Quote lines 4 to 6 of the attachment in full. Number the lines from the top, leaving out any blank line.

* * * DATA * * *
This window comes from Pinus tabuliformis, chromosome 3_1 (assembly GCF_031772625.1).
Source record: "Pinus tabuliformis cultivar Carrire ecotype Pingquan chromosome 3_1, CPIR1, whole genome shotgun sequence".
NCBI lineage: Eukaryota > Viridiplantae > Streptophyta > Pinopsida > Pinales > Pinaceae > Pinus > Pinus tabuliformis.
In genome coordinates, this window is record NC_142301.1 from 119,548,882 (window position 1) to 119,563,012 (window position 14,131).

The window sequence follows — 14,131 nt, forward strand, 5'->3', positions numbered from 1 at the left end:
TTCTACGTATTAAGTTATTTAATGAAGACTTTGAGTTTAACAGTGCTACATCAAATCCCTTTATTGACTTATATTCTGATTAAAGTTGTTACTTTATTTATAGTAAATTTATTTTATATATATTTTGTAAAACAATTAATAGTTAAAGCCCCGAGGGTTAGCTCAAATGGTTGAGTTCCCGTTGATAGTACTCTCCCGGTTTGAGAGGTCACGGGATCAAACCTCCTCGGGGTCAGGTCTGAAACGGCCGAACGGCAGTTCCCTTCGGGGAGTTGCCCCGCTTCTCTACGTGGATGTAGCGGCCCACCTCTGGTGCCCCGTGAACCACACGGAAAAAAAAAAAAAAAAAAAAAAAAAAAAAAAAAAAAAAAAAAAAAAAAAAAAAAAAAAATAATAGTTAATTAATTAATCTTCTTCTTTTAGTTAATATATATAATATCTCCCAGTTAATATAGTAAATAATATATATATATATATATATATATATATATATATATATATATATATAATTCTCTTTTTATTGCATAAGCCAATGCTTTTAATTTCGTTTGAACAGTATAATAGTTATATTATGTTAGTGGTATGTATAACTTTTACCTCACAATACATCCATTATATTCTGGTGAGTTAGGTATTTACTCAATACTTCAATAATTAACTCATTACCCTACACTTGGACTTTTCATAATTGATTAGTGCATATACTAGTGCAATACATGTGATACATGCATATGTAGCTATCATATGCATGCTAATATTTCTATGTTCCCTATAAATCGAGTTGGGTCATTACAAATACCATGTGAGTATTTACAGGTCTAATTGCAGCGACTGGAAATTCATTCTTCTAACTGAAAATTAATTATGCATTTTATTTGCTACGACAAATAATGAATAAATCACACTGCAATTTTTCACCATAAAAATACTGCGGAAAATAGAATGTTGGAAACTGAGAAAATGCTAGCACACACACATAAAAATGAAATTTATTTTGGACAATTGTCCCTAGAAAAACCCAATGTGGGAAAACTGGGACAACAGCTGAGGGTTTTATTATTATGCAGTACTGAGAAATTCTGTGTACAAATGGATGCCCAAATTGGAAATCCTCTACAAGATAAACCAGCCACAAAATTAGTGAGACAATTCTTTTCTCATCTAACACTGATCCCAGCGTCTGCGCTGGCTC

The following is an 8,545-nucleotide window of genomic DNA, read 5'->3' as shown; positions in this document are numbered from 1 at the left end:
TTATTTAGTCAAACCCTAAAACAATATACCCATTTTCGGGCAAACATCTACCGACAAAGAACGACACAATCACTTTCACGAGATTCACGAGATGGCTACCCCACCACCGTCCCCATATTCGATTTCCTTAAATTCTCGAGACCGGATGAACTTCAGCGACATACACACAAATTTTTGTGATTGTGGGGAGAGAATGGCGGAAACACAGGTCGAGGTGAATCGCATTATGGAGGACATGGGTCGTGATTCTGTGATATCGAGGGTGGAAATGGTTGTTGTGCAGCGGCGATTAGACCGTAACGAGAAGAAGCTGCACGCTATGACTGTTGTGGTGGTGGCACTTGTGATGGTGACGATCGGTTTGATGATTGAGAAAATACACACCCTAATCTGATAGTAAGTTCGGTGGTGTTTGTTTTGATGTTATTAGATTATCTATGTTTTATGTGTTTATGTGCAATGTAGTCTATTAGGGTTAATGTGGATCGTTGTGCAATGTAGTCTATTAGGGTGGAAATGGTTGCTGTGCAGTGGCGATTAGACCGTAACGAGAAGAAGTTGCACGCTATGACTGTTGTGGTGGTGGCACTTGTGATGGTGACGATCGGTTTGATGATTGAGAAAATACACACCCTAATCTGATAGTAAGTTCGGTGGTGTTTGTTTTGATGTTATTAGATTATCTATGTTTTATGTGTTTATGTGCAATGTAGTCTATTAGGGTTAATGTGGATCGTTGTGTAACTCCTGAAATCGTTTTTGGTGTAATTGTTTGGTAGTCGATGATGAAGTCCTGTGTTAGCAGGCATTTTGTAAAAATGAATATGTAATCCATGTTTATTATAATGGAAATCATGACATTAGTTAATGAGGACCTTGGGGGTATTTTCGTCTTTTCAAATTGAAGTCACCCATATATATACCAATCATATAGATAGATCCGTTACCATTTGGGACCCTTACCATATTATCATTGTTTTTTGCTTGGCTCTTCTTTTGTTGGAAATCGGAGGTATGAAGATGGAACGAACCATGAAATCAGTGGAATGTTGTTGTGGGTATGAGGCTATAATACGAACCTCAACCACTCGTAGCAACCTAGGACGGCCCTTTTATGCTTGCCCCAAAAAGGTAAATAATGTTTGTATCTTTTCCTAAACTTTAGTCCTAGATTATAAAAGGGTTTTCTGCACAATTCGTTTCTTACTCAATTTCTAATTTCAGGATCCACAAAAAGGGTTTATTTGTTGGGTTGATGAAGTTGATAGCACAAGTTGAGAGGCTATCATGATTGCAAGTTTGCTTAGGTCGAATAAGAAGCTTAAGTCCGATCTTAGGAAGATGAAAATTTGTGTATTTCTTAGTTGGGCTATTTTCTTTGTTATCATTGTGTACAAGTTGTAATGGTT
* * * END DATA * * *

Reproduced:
In genome coordinates, this window is record NC_142301.1 from 119,548,882 (window position 1) to 119,563,012 (window position 14,131).

The window sequence follows — 14,131 nt, forward strand, 5'->3', positions numbered from 1 at the left end:
TTCTACGTATTAAGTTATTTAATGAAGACTTTGAGTTTAACAGTGCTACATCAAATCCCTTTATTGACTTATATTCTGATTAAAGTTGTTACTTTATTTATAGTAAATTTATTTTATATATATTTTGTAAAACAATTAATAGTTAAAGCCCCGAGGGTTAGCTCAAATGGTTGAGTTCCCGTTGATAGTACTCTCCCGGTTTGAGAGGTCACGGGATCAAACCTCCTCGGGGTCAGGTCTGAAACGGCCGAACGGCAGTTCCCTTCGGGGAGTTGCCCCGCTTCTCTACGTGGATGTAGCGGCCCACCTCTGGTGCCCCGTGAACCACACGGAAAAAAAAAAAAAAAAAAAAAAAAAAAAAAAAAAAAAAAAAAAAAAAAAAAAAAAAAAATAATAGTTAATTAATTAATCTTCTTCTTTTAGTTAATATATATAATATCTCCCAGTTAATATAGTAAATAATATATATATATATATATATATATATATATATATATATATATATATAATTCTCTTTTTATTGCATAAGCCAATGCTTTTAATTTCGTTTGAACAGTATAATAGTTATATTATGTTAGTGGTATGTATAACTTTTACCTCACAATACATCCATTATATTCTGGTGAGTTAGGTATTTACTCAATACTTCAATAATTAACTCATTACCCTACACTTGGACTTTTCATAATTGATTAGTGCATATACTAGTGCAATACATGTGATACATGCATATGTAGCTATCATATGCATGCTAATATTTCTATGTTCCCTATAAATCGAGTTGGGTCATTACAAATACCATGTGAGTATTTACAGGTCTAATTGCAGCGACTGGAAATTCATTCTTCTAACTGAAAATTAATTATGCATTTTATTTGCTACGACAAATAATGAATAAATCACACTGCAATTTTTCACCATAAAAATACTGCGGAAAATAGAATGTTGGAAACTGAGAAAATGCTAGCACACACACATAAAAATGAAATTTATTTTGGACAATTGTCCCTAGAAAAACCCAATGTGGGAAAACTGGGACAACAGCTGAGGGTTTTATTATTATGCAGTACTGAGAAATTCTGTGTACAAATGGATGCCCAAATTGGAAATCCTCTACAAGATAAACCAGCCACAAAATTAGTGAGACAATTCTTTTCTCATCTAACACTGATCCCAGCGTCTGCGCTGGCTC